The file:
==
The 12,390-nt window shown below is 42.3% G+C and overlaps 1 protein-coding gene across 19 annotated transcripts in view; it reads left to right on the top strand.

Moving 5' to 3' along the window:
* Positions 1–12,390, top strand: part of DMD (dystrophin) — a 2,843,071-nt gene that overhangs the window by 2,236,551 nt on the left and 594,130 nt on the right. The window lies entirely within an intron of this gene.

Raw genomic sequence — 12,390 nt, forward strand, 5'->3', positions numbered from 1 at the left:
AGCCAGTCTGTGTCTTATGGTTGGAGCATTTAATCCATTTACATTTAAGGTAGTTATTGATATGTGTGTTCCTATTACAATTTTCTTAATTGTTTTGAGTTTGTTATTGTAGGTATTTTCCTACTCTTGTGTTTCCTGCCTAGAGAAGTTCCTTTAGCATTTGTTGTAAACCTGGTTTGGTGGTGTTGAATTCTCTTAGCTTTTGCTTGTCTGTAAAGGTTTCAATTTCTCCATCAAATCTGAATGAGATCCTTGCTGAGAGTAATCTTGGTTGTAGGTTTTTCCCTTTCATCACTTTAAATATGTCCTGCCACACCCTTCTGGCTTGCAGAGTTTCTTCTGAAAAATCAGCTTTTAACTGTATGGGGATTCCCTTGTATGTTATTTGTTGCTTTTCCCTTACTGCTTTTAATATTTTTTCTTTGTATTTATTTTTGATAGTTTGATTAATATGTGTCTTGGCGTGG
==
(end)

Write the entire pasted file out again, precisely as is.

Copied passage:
The 12,390-nt window shown below is 42.3% G+C and overlaps 1 protein-coding gene across 19 annotated transcripts in view; it reads left to right on the top strand.

Moving 5' to 3' along the window:
* Positions 1–12,390, top strand: part of DMD (dystrophin) — a 2,843,071-nt gene that overhangs the window by 2,236,551 nt on the left and 594,130 nt on the right. The window lies entirely within an intron of this gene.

Raw genomic sequence — 12,390 nt, forward strand, 5'->3', positions numbered from 1 at the left:
AGCCAGTCTGTGTCTTATGGTTGGAGCATTTAATCCATTTACATTTAAGGTAGTTATTGATATGTGTGTTCCTATTACAATTTTCTTAATTGTTTTGAGTTTGTTATTGTAGGTATTTTCCTACTCTTGTGTTTCCTGCCTAGAGAAGTTCCTTTAGCATTTGTTGTAAACCTGGTTTGGTGGTGTTGAATTCTCTTAGCTTTTGCTTGTCTGTAAAGGTTTCAATTTCTCCATCAAATCTGAATGAGATCCTTGCTGAGAGTAATCTTGGTTGTAGGTTTTTCCCTTTCATCACTTTAAATATGTCCTGCCACACCCTTCTGGCTTGCAGAGTTTCTTCTGAAAAATCAGCTTTTAACTGTATGGGGATTCCCTTGTATGTTATTTGTTGCTTTTCCCTTACTGCTTTTAATATTTTTTCTTTGTATTTATTTTTGATAGTTTGATTAATATGTGTCTTGGCGTGG